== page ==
If this was a vehicle you’re going to be driving every day it’s not an exaggeration to say that the absence of this noise and vibration could bring a genuine improvement to your stress levels and mental wellbeing.
It might sound a bit flowery to say but research has shown countless times that excessive NVH can wear you down physically and mentally over time and the transition from diesel to electric might be the most pronounced in vans, where cabins are typically poorly insulated from the elements.
The low-end torque of both the diesel and electric drivetrains make the E-Transit a familiar vehicle to drive, and the fact that the electric variant retains rear-wheel drive adds to this.
When taking off from the lights it’s very apparent that Ford has flattened the instant torque curve of the 195kW/430Nm electric motor, but give it a second and the grunt soon draws you into the horizon with a comforting surge, just like a diesel.
Ford has armed the E-Transit with three fairly self-explanatory driving modes: eco, normal and slippery.
Normal mode is of course the default and what we spent much of our time in during our test, whereas slippery puts traction control into overdrive and will no doubt come in handy driving the unladen van with hot-hatch levels of torque in the rain.
Eco mode makes outright driving range the priority, saving eight to ten percent more energy (says Ford) by trimming factors such as acceleration and top speed while also optimising the air conditioning use. In our testing, the effect was noticeable but not overly restrictive.
While we’re talking about top speed, it’s worth noting that the E-Transit is actually capable of reaching Australian highway speeds, unlike its LDV eDeliver 9 rival, which refuses to go beyond 90km/h.
Ford offers two levels of regenerative braking, the default and a more intense setting when you select ‘L’ or Low mode, which mimics engine braking. While the latter will be handy for steep descents, it doesn’t offer a true ‘one pedal’ driving mode.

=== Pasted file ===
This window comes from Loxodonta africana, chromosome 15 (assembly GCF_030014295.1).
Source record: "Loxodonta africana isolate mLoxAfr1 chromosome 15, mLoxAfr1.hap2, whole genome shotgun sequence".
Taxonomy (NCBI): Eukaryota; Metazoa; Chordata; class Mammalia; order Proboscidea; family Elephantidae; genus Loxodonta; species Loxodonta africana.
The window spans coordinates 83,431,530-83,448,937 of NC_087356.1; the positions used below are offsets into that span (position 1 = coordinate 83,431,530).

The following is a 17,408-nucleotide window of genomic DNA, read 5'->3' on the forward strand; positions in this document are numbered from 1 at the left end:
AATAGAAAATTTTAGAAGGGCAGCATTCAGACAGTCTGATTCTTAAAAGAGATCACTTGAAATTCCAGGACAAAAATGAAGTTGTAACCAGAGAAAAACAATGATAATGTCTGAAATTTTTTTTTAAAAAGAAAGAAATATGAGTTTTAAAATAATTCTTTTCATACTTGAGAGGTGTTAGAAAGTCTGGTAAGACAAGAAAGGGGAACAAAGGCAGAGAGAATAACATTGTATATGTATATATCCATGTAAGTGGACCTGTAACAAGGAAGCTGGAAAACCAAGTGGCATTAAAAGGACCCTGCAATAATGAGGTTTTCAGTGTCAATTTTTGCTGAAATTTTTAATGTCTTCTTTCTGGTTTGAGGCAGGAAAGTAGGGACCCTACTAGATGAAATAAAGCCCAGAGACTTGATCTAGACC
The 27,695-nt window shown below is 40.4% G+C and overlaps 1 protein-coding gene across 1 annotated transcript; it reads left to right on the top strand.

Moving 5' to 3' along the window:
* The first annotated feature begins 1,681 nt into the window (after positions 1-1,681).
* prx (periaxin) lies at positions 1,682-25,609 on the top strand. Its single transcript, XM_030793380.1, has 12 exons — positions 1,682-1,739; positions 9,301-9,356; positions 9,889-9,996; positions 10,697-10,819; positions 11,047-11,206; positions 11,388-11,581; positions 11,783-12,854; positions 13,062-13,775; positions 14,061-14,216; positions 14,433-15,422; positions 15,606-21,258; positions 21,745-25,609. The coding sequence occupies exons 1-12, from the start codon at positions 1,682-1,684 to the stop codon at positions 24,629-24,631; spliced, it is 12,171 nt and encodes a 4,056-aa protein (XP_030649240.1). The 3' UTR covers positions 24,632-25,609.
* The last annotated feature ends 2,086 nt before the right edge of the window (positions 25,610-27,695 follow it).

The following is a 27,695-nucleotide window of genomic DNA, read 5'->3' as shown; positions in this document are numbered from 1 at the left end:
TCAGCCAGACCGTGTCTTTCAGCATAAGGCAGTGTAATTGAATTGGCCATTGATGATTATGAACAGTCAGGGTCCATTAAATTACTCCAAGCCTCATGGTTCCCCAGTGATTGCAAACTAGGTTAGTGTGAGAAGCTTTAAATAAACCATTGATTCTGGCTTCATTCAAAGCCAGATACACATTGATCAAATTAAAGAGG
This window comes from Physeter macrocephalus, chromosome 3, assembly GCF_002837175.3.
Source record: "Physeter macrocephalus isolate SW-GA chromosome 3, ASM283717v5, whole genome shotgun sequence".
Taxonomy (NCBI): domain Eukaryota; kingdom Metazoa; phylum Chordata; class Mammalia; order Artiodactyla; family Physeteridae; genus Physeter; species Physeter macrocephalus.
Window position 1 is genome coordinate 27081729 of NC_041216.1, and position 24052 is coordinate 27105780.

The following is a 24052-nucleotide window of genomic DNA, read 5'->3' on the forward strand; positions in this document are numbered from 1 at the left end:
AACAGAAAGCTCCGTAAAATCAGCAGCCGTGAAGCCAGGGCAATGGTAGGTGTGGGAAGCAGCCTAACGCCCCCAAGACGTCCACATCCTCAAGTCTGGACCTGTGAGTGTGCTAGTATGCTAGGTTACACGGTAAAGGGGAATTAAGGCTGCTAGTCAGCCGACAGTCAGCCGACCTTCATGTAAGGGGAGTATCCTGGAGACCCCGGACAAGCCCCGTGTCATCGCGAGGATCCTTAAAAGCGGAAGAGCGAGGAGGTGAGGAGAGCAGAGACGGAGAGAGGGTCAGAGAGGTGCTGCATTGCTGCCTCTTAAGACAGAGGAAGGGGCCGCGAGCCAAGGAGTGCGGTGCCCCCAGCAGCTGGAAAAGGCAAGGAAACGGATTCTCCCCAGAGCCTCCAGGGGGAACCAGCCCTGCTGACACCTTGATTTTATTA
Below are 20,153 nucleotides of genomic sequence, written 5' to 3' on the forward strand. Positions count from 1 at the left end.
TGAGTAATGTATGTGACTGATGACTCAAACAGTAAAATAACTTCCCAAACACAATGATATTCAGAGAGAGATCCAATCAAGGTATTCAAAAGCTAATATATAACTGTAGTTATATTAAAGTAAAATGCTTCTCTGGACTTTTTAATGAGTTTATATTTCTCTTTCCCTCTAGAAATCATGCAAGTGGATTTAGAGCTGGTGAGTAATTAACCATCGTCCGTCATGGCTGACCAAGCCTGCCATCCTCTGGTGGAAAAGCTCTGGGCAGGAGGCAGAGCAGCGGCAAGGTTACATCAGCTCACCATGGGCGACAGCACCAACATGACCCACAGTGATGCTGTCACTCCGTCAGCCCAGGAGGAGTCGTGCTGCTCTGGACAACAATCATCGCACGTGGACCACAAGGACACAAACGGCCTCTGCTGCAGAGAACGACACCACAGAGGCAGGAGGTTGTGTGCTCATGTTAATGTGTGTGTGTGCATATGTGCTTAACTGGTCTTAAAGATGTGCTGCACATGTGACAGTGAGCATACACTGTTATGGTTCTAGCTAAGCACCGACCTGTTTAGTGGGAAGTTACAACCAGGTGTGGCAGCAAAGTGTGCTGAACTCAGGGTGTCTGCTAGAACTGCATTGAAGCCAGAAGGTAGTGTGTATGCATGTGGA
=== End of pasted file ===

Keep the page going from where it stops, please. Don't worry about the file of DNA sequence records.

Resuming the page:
In recent years, the blue oval brand has progressed at a rapid rate when it comes to arming its vehicle lineup with electric drivetrains and much of that is down to parts sharing.
The platform on which the E-Transit sits is an adapted version of the monocoque design used for the regular Transit, with the electric battery and motor taken straight from the Mustang Mach-E, which we’ll see in Australia later this year.
What is new, however, is the rear suspension, with Ford swapping out the live axle-leaf sprung design in the regular Transit for an all-in-one rear subframe unit that consists of the electric motor and independent suspension, just like in the F-150 Lightning sold in The States.
While we only had a chance to drive the E-Transit unladen during our time behind the wheel, the experience was relatively comfortable and controlled, which can’t always be said for leaf-sprung van alternatives.
Measuring 5981mm long, the E-Transit is a big beast but I’m a firm believer that a large vehicle isn’t a huge detriment most of the time – as long as you can see out of the bloody thing.
Huge mirrors, tall windows, a high seating position and an aquarium-sized piece of glass in front of you take care of the front and side visibility with the rear camera largely taking care of everything behind you.
It’s a good mix, but at this price point and size, I think a 360-degree view camera should be expected, as I saw on the Hyundai Staria Load Premium recently.
Finally, if you want to tow anything, the E-Transit won’t be for you as Ford has chosen to leave its electric van unrated globally but believes this won’t be an issue for most buyers.
It’s an interesting move considering that the electric Ford F-150 Lightning has been shown to confidently tow up to 4.5 tonnes.
However, the significant penalty to the driving range seen by US press outlets and buyers while doing so may be one clue as to why the E-Transit has been left unrated.
It remains to be seen as to what degree testing the limits of the E-Transit’s payload has to its real-world range capabilities.